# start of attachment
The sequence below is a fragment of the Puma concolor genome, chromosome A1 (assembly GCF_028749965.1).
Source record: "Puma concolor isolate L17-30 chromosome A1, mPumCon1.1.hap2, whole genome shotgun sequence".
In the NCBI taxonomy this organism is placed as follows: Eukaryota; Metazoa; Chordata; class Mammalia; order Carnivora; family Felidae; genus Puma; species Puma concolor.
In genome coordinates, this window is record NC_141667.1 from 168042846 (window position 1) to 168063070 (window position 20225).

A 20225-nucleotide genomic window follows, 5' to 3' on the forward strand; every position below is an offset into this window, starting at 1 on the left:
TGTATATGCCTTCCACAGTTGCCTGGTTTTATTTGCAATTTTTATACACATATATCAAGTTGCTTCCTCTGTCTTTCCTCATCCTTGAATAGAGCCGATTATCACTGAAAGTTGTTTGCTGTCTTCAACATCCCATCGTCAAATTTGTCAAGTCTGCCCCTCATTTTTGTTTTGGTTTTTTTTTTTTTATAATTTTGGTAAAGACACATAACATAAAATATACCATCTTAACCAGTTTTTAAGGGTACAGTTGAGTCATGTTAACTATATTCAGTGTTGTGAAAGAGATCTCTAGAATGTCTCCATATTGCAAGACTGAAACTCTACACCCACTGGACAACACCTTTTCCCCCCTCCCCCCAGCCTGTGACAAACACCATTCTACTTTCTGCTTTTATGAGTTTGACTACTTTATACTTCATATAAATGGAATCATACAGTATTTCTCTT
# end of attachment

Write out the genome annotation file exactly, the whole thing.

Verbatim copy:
The sequence below is a fragment of the Puma concolor genome, chromosome A1 (assembly GCF_028749965.1).
Source record: "Puma concolor isolate L17-30 chromosome A1, mPumCon1.1.hap2, whole genome shotgun sequence".
In the NCBI taxonomy this organism is placed as follows: Eukaryota; Metazoa; Chordata; class Mammalia; order Carnivora; family Felidae; genus Puma; species Puma concolor.
In genome coordinates, this window is record NC_141667.1 from 168042846 (window position 1) to 168063070 (window position 20225).

A 20225-nucleotide genomic window follows, 5' to 3' on the forward strand; every position below is an offset into this window, starting at 1 on the left:
TGTATATGCCTTCCACAGTTGCCTGGTTTTATTTGCAATTTTTATACACATATATCAAGTTGCTTCCTCTGTCTTTCCTCATCCTTGAATAGAGCCGATTATCACTGAAAGTTGTTTGCTGTCTTCAACATCCCATCGTCAAATTTGTCAAGTCTGCCCCTCATTTTTGTTTTGGTTTTTTTTTTTTTATAATTTTGGTAAAGACACATAACATAAAATATACCATCTTAACCAGTTTTTAAGGGTACAGTTGAGTCATGTTAACTATATTCAGTGTTGTGAAAGAGATCTCTAGAATGTCTCCATATTGCAAGACTGAAACTCTACACCCACTGGACAACACCTTTTCCCCCCTCCCCCCAGCCTGTGACAAACACCATTCTACTTTCTGCTTTTATGAGTTTGACTACTTTATACTTCATATAAATGGAATCATACAGTATTTCTCTT